Stevenson, a Métis scholar and lifelong Saskatchewan resident from Kinistino, Sask., said she is “absolutely thrilled” about the appointment. “It is a true honour to be recognized as a leader in the area of Métis research, and I will work to strengthen relations with the Métis researchers who are already doing fantastic work at the University of Saskatchewan.”
The Gabriel Dumont Research Chair in Métis Studies position was established in 2018 as part of a five-year partnership between USask and the Gabriel Dumont Institute of Native Studies and Applied Research (GDI). In total, GDI will contribute $200,000 to fund the chair’s research initiatives.
With support from GDI, Stevenson will work to build research and teaching capacity in Métis studies at USask. She will join the USask Department of Indigenous Studies on July 1, 2020.
“Professor Stevenson is a highly productive educator and scholar. A past recipient of the GDI Graduate Student Bursary, Allyson’s research on Indigenous child welfare, and Indigenous women’s quest for reproductive justice has been supported by funding from the Social Sciences and Humanities Research Council,” said Geordy McCaffrey, GDI executive director. “Her work on the Métis Advisory Committee of the National Inquiry into Missing and Murdered Indigenous Women and Girls compelled respect and admiration.”
Stevenson comes to USask from the University of Regina, where she holds the position of Canada Research Chair in Indigenous Peoples and Global Social Justice. She earned her Bachelor of Arts (Honours), Master of Arts and PhD from USask’s Department of History.
Stevenson completed her master’s degree under the supervision of Killam Prize-winning historian Dr. Jim Miller (PhD), while Dr. Valerie Korinek (PhD), vice-dean faculty relations and a professor of history in the College of Arts and Science, supervised her PhD.
“Allyson is an exceptional scholar, one I’ve had the honour of walking with on her academic journey since she was a very promising undergraduate,” said Korinek. “It is a privilege to successfully recruit her back to the University of Saskatchewan. The next phase of her scholarly career, as the Gabriel Dumont Research Chair in Métis Studies, will raise the profile of Métis histories and deepen the relationship between our university and the Métis community.”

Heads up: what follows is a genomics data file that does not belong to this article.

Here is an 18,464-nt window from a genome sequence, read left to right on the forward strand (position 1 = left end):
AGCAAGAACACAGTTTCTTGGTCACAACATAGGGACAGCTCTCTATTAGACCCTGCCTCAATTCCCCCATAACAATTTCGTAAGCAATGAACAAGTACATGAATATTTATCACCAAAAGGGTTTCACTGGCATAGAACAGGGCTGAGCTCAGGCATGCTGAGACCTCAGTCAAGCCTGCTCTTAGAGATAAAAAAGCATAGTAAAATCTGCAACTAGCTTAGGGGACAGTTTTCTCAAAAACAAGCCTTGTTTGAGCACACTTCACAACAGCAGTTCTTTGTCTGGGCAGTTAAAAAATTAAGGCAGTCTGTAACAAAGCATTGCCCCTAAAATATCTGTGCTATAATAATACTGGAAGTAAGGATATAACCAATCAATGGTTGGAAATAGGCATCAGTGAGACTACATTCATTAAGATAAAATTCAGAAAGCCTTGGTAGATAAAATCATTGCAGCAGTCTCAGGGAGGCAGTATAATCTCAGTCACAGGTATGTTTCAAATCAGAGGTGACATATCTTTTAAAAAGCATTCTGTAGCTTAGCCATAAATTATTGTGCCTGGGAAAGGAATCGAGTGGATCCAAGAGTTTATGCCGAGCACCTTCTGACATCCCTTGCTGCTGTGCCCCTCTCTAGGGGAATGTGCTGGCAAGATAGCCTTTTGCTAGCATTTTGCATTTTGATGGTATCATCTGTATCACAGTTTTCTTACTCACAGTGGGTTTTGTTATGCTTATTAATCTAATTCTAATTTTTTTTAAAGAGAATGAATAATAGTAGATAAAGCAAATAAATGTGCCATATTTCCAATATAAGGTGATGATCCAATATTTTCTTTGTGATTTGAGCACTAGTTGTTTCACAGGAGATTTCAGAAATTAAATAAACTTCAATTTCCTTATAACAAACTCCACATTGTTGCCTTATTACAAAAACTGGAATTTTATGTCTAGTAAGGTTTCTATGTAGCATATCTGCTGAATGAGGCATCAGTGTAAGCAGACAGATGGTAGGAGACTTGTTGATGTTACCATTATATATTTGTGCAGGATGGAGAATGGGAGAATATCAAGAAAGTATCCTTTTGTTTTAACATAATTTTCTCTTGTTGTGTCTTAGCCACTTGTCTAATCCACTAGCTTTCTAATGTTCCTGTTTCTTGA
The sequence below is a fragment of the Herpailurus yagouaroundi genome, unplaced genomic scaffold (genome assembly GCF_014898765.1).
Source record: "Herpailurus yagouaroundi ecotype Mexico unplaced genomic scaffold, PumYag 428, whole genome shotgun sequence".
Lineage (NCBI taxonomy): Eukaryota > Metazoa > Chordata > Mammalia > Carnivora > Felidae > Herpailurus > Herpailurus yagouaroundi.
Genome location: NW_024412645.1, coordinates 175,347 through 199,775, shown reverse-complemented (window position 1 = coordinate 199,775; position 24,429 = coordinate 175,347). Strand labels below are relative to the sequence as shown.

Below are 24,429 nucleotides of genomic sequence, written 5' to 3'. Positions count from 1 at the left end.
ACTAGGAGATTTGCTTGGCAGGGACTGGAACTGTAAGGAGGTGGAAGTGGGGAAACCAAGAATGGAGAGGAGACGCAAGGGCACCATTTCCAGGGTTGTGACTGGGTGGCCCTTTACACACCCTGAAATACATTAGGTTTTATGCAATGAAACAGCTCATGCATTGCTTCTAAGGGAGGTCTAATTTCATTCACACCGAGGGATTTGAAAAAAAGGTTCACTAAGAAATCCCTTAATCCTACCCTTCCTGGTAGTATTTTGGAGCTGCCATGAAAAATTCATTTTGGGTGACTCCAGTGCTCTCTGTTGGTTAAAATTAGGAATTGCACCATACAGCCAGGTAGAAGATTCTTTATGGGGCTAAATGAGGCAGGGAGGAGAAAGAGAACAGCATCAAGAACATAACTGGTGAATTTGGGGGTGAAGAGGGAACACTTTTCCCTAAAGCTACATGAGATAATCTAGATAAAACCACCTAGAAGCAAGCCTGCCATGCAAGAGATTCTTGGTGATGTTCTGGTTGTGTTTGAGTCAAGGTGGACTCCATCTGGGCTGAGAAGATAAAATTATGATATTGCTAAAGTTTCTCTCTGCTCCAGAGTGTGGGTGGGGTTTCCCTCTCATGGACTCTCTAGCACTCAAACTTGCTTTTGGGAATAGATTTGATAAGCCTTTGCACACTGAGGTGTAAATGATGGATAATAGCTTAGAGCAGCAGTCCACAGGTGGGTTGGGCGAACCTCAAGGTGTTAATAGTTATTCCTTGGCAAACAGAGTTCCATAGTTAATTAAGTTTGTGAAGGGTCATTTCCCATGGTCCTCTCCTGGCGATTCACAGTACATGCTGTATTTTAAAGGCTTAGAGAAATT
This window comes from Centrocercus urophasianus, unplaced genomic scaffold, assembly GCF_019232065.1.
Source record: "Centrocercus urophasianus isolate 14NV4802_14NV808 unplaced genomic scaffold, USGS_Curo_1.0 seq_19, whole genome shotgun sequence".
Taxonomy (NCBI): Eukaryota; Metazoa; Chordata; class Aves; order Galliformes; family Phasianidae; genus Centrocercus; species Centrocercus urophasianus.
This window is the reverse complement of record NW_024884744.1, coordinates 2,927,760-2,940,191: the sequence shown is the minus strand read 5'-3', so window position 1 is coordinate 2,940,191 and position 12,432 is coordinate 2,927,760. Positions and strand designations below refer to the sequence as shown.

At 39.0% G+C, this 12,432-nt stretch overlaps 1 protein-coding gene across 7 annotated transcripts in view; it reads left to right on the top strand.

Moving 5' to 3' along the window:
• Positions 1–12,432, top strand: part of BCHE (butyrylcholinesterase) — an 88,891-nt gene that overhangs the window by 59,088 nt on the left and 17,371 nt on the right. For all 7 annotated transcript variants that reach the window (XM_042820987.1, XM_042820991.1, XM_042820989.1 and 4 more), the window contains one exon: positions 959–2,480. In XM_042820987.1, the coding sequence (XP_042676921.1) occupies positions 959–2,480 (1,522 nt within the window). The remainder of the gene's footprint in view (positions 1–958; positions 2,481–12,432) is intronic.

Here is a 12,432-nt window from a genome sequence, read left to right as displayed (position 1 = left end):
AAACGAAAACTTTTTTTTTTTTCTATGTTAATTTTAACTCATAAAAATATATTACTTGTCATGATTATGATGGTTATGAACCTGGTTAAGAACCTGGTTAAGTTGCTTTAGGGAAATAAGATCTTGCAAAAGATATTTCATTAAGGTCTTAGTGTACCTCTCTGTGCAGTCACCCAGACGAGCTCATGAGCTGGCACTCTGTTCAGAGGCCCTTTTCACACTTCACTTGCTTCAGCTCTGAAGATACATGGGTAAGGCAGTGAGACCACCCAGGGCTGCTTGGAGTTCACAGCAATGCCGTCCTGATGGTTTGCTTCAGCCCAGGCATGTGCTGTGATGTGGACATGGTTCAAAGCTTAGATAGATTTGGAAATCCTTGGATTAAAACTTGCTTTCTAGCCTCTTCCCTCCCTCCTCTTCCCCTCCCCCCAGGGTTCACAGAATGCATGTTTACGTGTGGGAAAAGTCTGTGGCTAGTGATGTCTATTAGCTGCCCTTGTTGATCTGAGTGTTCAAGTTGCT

At USask, Stevenson plans to build a detailed history of 20th century Métis communities in Western Canada. “This profoundly important period witnessed the cultural, political and collective re-emergence of a devastated people. Saskatchewan in particular was home to leaders who have transformed the intellectual, cultural and political landscape of Canada,” she said.
Stevenson added that she is excited to work closely with GDI, calling it “a very important community-based organization that has been responsible for preserving Métis culture and history in Saskatchewan.”
Korinek said, “We are grateful to our partners at GDI for their generosity, and vision, to prioritize the study of Métis histories, and to partner with us in teaching the next generation of undergraduate and graduate students.”
GDI is a Métis-owned post-secondary and cultural institution in Saskatchewan. It is the parent company to a number of subsidiaries, including the Gabriel Dumont Scholarship Foundation, Dumont Technical Institute, Gabriel Dumont College, GDI Training and Employment, the Métis Culture and Heritage Department, Gabriel Dumont Institute Press, and the Saskatchewan Urban Native Teacher Education Program (SUNTEP). It was founded in 1980.
The College of Arts and Science is the largest college at USask, a research-intensive university in Saskatoon, Sask. Established in 1908, the college has an enrolment of more than 10,000 students.